In barns with automated milking systems, we give cows the resources they need: feed, comfortable lying space, good quality air, fresh water, and social interaction. The cow has control of how and when to use those assets.
“We give the cow resources; she has to make choices,” said Jouni Pitkäranta of 4d Barn Consulting during a presentation at the Professional Dairy Producers of Wisconsin (PDPW) Annual Business Conference.
He pointed out, though, that there is room for improvement in robot barn design. For instance, some herds milking with robots may find lower milk production, higher somatic cell counts, and a greater incidence of ketosis.
Pitkäranta and Virpi Kurkela, also with 4d Barn Consulting, shared the following features that can improve cow health and welfare in robotic milking facilities:
- Good sorting possibilities for cows needing attention. This includes good routing and functional gates that allow one person to move a cow from the milking group to this treatment area.
- Well designed and functional footbaths, ideally located along the cows’ exit route from the robot but not too close to the robot.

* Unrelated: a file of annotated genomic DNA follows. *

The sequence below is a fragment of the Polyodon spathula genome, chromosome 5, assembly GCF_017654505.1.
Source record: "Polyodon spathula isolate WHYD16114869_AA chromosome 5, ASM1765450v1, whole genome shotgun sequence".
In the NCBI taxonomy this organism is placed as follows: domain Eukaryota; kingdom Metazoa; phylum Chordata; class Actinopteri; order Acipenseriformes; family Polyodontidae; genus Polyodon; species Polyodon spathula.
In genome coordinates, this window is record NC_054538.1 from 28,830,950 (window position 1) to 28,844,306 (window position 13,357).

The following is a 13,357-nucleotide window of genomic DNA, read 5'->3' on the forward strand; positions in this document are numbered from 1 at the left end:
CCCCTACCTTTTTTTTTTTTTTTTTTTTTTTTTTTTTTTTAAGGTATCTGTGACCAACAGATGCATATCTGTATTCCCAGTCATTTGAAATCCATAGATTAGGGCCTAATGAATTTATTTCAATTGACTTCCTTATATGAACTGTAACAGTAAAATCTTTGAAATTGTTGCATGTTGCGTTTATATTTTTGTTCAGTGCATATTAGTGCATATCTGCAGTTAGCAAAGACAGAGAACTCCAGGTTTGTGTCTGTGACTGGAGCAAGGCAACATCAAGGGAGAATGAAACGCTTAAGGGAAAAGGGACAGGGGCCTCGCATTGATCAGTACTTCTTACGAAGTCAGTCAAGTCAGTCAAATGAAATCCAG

- Comfortable stalls with deep bedding.
- Solid, nonslip flooring.
- Enough bunk space per cow (at least 24 inches for milking cows and 30 inches for transition cows).
- The correct number of cows per robot. Data from 4d Barn Consulting shows the right number is 55 cows per robot. Risks of having too many cows per robot include more fetch cows, less milk per cow, higher somatic cell counts, and fewer robot visits per cow.
The pair also mentioned that producers with robotic barns may want to create a VIC group — or Very Important Cow group. This pen would include fewer animals for less competition. It would be located close to the robot to allow for easier milking of timid cows or heifers and more frequent visits by farm managers or employees.